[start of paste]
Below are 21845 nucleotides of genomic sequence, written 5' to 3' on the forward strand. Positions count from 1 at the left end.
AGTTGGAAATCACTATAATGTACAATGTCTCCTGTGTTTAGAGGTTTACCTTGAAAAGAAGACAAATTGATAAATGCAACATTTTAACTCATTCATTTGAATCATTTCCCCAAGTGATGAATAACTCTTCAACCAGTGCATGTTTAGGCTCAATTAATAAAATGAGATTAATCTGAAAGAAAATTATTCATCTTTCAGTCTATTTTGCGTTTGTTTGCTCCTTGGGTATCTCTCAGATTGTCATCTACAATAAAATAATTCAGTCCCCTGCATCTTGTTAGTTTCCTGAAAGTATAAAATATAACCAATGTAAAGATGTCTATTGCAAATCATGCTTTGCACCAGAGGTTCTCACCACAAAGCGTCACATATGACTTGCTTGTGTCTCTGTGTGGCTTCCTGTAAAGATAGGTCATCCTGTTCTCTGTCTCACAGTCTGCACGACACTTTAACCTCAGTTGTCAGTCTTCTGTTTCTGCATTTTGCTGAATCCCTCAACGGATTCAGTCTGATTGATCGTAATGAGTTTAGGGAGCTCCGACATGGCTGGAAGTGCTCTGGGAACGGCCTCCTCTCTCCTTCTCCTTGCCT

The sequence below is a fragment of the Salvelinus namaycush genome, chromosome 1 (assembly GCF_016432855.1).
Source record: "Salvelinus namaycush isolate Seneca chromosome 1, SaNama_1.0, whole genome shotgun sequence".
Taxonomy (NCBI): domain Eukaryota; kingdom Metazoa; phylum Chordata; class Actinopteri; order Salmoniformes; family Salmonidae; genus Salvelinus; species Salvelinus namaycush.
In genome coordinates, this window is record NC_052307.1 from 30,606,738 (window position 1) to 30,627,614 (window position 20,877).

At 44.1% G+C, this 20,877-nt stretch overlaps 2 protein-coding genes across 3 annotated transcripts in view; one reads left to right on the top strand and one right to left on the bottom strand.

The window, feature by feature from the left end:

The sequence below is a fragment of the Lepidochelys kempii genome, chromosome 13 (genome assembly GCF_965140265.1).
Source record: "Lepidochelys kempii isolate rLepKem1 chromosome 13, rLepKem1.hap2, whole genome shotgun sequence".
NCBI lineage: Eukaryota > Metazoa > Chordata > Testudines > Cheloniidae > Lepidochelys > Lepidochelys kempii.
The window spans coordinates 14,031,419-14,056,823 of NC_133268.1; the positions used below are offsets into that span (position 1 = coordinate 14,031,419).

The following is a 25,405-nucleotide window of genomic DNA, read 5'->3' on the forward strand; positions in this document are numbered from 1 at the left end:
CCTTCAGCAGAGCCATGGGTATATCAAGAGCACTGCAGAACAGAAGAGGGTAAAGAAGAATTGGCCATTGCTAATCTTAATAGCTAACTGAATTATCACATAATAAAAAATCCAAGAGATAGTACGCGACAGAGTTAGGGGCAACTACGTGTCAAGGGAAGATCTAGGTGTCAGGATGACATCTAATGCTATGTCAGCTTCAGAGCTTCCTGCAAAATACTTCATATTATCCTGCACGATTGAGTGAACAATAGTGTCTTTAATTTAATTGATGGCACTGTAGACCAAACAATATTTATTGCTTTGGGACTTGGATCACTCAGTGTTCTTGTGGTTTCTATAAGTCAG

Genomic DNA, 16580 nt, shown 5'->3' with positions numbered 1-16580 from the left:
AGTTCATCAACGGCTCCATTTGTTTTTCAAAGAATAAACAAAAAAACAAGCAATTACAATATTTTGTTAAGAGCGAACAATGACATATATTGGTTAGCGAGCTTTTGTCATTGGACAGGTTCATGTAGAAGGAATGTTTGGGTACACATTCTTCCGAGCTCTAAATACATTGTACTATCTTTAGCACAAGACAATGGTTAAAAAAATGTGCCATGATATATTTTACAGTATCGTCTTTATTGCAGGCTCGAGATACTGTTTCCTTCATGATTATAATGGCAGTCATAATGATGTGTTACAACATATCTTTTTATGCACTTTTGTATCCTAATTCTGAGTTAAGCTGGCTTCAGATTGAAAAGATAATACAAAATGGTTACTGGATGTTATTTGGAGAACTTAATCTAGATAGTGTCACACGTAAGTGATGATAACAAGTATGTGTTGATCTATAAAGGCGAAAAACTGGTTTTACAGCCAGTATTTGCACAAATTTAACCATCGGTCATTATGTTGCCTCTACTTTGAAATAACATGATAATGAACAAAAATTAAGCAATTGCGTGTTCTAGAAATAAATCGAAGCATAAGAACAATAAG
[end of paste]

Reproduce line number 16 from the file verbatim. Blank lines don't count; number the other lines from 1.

AGTTCATCAACGGCTCCATTTGTTTTTCAAAGAATAAACAAAAAAACAAGCAATTACAATATTTTGTTAAGAGCGAACAATGACATATATTGGTTAGCGAGCTTTTGTCATTGGACAGGTTCATGTAGAAGGAATGTTTGGGTACACATTCTTCCGAGCTCTAAATACATTGTACTATCTTTAGCACAAGACAATGGTTAAAAAAATGTGCCATGATATATTTTACAGTATCGTCTTTATTGCAGGCTCGAGATACTGTTTCCTTCATGATTATAATGGCAGTCATAATGATGTGTTACAACATATCTTTTTATGCACTTTTGTATCCTAATTCTGAGTTAAGCTGGCTTCAGATTGAAAAGATAATACAAAATGGTTACTGGATGTTATTTGGAGAACTTAATCTAGATAGTGTCACACGTAAGTGATGATAACAAGTATGTGTTGATCTATAAAGGCGAAAAACTGGTTTTACAGCCAGTATTTGCACAAATTTAACCATCGGTCATTATGTTGCCTCTACTTTGAAATAACATGATAATGAACAAAAATTAAGCAATTGCGTGTTCTAGAAATAAATCGAAGCATAAGAACAATAAG